Many people watch the price of gold as an indicator of inflation. And I believe Alan Greenspan did too when he was FED chairman. At any rate, gold is thought to be an inflation hedge, and TV ads have been peddling it for years on that basis.
Currently, the price per ounce is $1,695.10, according to Kitco.com , after a choppy election month. And it's down from an all time high back in September, 2011, of around $1,900.
The last big spike in gold prices was in1980 with a peak at around $850. Applying the BLS inflation calculator, that would put an ounce of gold at $2,386 in today's dollars.
So that tells us that if gold really is an inflation indicator, inflation isn't as bad as it was back in the 80s when Paul Volker tightened the FED screws so much to crank down inflation that it sent bank CD rates to around 16%. And going to the BLS again we learn that the CPI in October of this year increased at an annual rate of a mere 2.2 percent.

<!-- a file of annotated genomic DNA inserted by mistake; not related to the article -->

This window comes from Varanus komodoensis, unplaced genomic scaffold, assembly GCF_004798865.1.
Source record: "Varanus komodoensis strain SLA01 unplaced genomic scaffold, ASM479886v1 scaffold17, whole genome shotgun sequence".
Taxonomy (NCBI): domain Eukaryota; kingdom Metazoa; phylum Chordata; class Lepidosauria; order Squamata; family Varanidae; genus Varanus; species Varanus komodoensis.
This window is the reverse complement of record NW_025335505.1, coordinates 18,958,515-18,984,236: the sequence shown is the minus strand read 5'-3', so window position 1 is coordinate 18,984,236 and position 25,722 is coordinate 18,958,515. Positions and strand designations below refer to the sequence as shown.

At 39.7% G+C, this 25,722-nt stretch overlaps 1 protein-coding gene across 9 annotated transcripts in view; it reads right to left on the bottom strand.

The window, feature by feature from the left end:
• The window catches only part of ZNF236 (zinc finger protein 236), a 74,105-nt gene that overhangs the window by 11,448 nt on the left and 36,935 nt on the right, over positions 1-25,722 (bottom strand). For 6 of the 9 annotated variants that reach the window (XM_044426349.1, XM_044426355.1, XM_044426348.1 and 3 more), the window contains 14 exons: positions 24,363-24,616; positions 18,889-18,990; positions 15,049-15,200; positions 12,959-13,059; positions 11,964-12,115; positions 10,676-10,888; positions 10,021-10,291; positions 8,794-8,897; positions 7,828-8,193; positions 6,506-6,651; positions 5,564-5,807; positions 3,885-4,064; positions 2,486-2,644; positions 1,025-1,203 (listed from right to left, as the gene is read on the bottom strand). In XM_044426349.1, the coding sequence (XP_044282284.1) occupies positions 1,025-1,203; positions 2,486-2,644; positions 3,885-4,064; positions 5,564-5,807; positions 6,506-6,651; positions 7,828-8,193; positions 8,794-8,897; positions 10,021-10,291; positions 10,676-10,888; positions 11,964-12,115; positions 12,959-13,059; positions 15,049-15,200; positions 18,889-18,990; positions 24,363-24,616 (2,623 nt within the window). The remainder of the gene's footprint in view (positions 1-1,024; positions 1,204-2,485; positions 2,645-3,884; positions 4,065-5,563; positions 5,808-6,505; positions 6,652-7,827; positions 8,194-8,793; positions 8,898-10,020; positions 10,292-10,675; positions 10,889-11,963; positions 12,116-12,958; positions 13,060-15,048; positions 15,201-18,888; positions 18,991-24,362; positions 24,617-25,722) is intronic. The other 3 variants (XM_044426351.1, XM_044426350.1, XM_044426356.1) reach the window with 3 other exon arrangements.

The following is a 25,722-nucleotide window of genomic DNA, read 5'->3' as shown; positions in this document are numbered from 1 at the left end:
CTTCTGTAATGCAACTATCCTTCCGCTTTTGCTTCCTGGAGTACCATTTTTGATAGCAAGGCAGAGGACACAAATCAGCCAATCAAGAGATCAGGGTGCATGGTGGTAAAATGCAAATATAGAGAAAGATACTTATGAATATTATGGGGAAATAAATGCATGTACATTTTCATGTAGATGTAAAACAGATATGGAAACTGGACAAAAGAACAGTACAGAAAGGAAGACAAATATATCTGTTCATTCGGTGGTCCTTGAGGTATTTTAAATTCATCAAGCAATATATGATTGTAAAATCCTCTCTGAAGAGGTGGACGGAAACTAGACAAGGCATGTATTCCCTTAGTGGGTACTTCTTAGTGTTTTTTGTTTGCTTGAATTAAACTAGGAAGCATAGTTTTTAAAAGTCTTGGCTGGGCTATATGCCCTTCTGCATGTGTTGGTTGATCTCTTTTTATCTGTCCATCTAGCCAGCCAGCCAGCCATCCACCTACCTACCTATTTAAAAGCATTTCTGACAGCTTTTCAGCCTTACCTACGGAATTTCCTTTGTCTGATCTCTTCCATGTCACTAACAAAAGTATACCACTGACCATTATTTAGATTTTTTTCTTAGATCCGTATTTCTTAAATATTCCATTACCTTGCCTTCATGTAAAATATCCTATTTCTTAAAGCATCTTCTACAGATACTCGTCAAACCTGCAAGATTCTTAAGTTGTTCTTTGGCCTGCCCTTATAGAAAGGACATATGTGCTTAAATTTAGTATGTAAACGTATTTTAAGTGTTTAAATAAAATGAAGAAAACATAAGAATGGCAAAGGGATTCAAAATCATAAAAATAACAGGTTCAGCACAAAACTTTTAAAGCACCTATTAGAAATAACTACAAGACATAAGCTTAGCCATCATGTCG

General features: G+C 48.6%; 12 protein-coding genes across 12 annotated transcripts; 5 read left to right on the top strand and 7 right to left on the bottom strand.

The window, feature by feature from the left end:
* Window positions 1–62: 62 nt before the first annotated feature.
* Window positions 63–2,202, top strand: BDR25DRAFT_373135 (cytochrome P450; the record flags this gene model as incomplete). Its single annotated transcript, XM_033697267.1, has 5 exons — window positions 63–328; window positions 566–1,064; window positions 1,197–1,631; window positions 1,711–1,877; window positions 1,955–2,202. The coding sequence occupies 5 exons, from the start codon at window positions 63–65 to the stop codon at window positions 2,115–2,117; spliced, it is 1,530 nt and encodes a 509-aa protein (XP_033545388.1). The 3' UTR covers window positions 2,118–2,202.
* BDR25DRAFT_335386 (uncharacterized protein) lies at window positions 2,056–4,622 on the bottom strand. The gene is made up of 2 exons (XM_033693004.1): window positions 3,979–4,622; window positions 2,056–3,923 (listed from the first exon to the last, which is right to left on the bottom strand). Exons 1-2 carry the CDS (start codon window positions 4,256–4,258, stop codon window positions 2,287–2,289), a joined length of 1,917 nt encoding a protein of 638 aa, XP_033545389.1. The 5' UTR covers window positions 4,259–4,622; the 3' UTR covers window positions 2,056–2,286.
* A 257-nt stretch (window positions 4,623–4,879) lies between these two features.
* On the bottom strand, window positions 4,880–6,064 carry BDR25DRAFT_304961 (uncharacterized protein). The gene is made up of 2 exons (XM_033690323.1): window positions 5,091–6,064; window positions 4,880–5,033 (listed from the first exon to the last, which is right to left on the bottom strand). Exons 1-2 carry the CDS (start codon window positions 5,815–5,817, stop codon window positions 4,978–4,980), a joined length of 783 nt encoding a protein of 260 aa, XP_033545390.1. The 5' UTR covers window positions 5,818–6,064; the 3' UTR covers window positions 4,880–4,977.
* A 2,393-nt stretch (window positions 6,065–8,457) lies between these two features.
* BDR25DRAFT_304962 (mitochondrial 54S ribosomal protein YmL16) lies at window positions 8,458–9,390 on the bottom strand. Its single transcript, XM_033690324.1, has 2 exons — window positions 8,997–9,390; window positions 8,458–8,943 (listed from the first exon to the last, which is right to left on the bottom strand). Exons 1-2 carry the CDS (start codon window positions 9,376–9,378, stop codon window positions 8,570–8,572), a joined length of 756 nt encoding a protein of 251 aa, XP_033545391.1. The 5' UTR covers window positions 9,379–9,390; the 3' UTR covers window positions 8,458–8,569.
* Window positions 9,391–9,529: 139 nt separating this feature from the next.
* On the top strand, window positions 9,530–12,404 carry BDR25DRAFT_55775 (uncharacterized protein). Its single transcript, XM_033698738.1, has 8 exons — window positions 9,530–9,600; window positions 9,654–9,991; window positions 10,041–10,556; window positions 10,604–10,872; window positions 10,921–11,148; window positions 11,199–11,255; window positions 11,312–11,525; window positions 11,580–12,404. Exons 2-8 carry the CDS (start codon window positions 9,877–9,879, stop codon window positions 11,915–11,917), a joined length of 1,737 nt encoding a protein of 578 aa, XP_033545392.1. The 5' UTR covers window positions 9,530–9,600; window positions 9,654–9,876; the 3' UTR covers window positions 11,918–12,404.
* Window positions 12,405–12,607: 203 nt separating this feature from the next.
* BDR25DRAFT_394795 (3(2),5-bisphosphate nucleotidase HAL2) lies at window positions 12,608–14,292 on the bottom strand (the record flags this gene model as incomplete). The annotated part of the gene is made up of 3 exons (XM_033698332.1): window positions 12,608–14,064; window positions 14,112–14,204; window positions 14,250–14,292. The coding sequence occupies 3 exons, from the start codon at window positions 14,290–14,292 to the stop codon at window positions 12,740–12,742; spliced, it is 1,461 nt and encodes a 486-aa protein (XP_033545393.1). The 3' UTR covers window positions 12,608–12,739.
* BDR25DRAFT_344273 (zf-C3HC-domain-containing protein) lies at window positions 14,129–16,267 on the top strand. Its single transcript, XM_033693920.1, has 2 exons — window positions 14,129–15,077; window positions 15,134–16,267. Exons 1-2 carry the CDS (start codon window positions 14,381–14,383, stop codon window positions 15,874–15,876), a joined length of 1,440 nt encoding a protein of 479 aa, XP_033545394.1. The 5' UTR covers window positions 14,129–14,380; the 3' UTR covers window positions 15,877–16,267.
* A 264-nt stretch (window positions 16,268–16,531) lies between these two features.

Ben Berneke is less interested in inflation than the unemployment rate, and he's been priming the fiscal pump for years with little to show for it, because he can't offset the burdens Obama has placed on the economy. Rising wages would precede inflation, but as long as unemployment is high, wages won't rise. So the effect is that inflation is held in check by low levels of employment.
As for the price of gold, when market participants think the price will go up, they buy. When they think the price will go down, they sell. But something else was happening back in the late 70s and early 80s when the gold price peaked that time. There had been a revolution in Iran, and American hostages were being held by the Islamic radicals who took control. The nation was focused intently on developments, and a TV show, Nightline, was even created to cover it. It would be ironic if some situation developed with Iran or Islamic radicals elsewhere that drove the price of gold up again.